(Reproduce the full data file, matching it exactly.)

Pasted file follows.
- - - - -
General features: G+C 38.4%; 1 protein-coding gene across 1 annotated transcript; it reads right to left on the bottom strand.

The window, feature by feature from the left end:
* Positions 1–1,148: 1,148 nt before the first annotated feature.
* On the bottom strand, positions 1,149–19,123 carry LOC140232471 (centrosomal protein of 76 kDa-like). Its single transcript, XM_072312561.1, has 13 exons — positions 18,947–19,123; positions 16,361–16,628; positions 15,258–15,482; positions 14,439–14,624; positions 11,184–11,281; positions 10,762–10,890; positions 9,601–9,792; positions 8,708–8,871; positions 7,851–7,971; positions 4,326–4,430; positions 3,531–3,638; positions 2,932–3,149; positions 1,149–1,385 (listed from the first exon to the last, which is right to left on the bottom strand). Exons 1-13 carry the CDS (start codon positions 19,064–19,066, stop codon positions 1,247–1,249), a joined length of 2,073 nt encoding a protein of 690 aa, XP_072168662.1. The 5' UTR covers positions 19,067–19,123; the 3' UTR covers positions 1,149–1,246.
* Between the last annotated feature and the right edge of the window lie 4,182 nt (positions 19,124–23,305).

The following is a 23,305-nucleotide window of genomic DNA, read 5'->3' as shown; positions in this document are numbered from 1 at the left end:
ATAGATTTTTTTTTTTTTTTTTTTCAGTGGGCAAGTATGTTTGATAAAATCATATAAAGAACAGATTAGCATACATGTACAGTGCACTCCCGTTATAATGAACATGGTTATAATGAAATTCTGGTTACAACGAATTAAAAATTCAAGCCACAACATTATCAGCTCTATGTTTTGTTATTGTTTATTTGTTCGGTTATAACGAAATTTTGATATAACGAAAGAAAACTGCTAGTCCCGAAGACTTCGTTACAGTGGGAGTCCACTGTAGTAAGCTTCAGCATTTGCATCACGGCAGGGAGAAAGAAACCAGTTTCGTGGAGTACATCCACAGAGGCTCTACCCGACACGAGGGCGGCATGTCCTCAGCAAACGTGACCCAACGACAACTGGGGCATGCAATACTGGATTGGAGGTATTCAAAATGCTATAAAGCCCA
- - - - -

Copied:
General features: G+C 38.4%; 1 protein-coding gene across 1 annotated transcript; it reads right to left on the bottom strand.

The window, feature by feature from the left end:
* Positions 1–1,148: 1,148 nt before the first annotated feature.
* On the bottom strand, positions 1,149–19,123 carry LOC140232471 (centrosomal protein of 76 kDa-like). Its single transcript, XM_072312561.1, has 13 exons — positions 18,947–19,123; positions 16,361–16,628; positions 15,258–15,482; positions 14,439–14,624; positions 11,184–11,281; positions 10,762–10,890; positions 9,601–9,792; positions 8,708–8,871; positions 7,851–7,971; positions 4,326–4,430; positions 3,531–3,638; positions 2,932–3,149; positions 1,149–1,385 (listed from the first exon to the last, which is right to left on the bottom strand). Exons 1-13 carry the CDS (start codon positions 19,064–19,066, stop codon positions 1,247–1,249), a joined length of 2,073 nt encoding a protein of 690 aa, XP_072168662.1. The 5' UTR covers positions 19,067–19,123; the 3' UTR covers positions 1,149–1,246.
* Between the last annotated feature and the right edge of the window lie 4,182 nt (positions 19,124–23,305).

The following is a 23,305-nucleotide window of genomic DNA, read 5'->3' as shown; positions in this document are numbered from 1 at the left end:
ATAGATTTTTTTTTTTTTTTTTTTCAGTGGGCAAGTATGTTTGATAAAATCATATAAAGAACAGATTAGCATACATGTACAGTGCACTCCCGTTATAATGAACATGGTTATAATGAAATTCTGGTTACAACGAATTAAAAATTCAAGCCACAACATTATCAGCTCTATGTTTTGTTATTGTTTATTTGTTCGGTTATAACGAAATTTTGATATAACGAAAGAAAACTGCTAGTCCCGAAGACTTCGTTACAGTGGGAGTCCACTGTAGTAAGCTTCAGCATTTGCATCACGGCAGGGAGAAAGAAACCAGTTTCGTGGAGTACATCCACAGAGGCTCTACCCGACACGAGGGCGGCATGTCCTCAGCAAACGTGACCCAACGACAACTGGGGCATGCAATACTGGATTGGAGGTATTCAAAATGCTATAAAGCCCA